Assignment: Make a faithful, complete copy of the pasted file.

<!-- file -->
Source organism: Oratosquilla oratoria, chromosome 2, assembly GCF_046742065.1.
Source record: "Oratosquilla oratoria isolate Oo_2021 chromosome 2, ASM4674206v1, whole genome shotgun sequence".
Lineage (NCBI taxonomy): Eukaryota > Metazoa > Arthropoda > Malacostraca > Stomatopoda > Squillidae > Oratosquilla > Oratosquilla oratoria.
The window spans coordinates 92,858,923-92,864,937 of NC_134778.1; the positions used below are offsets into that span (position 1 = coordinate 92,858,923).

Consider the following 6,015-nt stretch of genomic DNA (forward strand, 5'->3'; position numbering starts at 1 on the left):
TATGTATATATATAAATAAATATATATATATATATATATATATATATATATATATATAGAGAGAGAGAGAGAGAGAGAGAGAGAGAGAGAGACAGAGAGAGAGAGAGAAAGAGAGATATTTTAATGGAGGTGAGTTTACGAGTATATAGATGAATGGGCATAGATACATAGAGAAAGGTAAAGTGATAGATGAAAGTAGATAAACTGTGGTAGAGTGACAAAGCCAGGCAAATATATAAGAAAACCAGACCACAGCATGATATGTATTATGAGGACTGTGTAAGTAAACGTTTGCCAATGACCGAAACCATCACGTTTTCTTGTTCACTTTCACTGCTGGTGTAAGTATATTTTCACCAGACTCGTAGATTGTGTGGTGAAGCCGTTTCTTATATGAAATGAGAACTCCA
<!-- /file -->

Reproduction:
Source organism: Oratosquilla oratoria, chromosome 2, assembly GCF_046742065.1.
Source record: "Oratosquilla oratoria isolate Oo_2021 chromosome 2, ASM4674206v1, whole genome shotgun sequence".
Lineage (NCBI taxonomy): Eukaryota > Metazoa > Arthropoda > Malacostraca > Stomatopoda > Squillidae > Oratosquilla > Oratosquilla oratoria.
The window spans coordinates 92,858,923-92,864,937 of NC_134778.1; the positions used below are offsets into that span (position 1 = coordinate 92,858,923).

Consider the following 6,015-nt stretch of genomic DNA (forward strand, 5'->3'; position numbering starts at 1 on the left):
TATGTATATATATAAATAAATATATATATATATATATATATATATATATATATATATAGAGAGAGAGAGAGAGAGAGAGAGAGAGAGAGAGACAGAGAGAGAGAGAGAAAGAGAGATATTTTAATGGAGGTGAGTTTACGAGTATATAGATGAATGGGCATAGATACATAGAGAAAGGTAAAGTGATAGATGAAAGTAGATAAACTGTGGTAGAGTGACAAAGCCAGGCAAATATATAAGAAAACCAGACCACAGCATGATATGTATTATGAGGACTGTGTAAGTAAACGTTTGCCAATGACCGAAACCATCACGTTTTCTTGTTCACTTTCACTGCTGGTGTAAGTATATTTTCACCAGACTCGTAGATTGTGTGGTGAAGCCGTTTCTTATATGAAATGAGAACTCCA